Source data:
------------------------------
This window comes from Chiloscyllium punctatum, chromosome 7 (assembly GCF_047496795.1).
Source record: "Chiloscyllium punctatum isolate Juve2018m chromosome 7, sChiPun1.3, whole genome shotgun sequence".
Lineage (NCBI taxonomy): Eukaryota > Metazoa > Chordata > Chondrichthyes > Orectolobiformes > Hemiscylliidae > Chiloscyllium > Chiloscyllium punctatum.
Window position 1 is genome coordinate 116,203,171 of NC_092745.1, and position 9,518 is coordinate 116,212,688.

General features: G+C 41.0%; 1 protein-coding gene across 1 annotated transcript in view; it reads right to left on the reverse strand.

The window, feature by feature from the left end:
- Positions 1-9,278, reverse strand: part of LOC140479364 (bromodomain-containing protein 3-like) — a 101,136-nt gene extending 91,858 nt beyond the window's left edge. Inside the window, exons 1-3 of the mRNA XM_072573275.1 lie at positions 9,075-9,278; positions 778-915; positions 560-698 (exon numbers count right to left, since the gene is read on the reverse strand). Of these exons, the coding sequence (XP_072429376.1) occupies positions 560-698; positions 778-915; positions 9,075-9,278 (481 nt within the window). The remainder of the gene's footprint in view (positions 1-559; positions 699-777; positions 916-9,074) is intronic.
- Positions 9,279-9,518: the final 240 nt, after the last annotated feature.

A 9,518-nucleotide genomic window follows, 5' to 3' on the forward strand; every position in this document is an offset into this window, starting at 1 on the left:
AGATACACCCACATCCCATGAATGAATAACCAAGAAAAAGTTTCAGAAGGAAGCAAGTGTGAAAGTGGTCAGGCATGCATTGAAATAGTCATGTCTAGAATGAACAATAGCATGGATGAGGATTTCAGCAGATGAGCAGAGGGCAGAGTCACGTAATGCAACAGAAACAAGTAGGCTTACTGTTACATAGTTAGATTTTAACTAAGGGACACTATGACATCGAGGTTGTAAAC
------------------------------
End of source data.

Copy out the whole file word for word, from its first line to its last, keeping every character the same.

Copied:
This window comes from Chiloscyllium punctatum, chromosome 7 (assembly GCF_047496795.1).
Source record: "Chiloscyllium punctatum isolate Juve2018m chromosome 7, sChiPun1.3, whole genome shotgun sequence".
Lineage (NCBI taxonomy): Eukaryota > Metazoa > Chordata > Chondrichthyes > Orectolobiformes > Hemiscylliidae > Chiloscyllium > Chiloscyllium punctatum.
Window position 1 is genome coordinate 116,203,171 of NC_092745.1, and position 9,518 is coordinate 116,212,688.

General features: G+C 41.0%; 1 protein-coding gene across 1 annotated transcript in view; it reads right to left on the reverse strand.

The window, feature by feature from the left end:
- Positions 1-9,278, reverse strand: part of LOC140479364 (bromodomain-containing protein 3-like) — a 101,136-nt gene extending 91,858 nt beyond the window's left edge. Inside the window, exons 1-3 of the mRNA XM_072573275.1 lie at positions 9,075-9,278; positions 778-915; positions 560-698 (exon numbers count right to left, since the gene is read on the reverse strand). Of these exons, the coding sequence (XP_072429376.1) occupies positions 560-698; positions 778-915; positions 9,075-9,278 (481 nt within the window). The remainder of the gene's footprint in view (positions 1-559; positions 699-777; positions 916-9,074) is intronic.
- Positions 9,279-9,518: the final 240 nt, after the last annotated feature.

A 9,518-nucleotide genomic window follows, 5' to 3' on the forward strand; every position in this document is an offset into this window, starting at 1 on the left:
AGATACACCCACATCCCATGAATGAATAACCAAGAAAAAGTTTCAGAAGGAAGCAAGTGTGAAAGTGGTCAGGCATGCATTGAAATAGTCATGTCTAGAATGAACAATAGCATGGATGAGGATTTCAGCAGATGAGCAGAGGGCAGAGTCACGTAATGCAACAGAAACAAGTAGGCTTACTGTTACATAGTTAGATTTTAACTAAGGGACACTATGACATCGAGGTTGTAAAC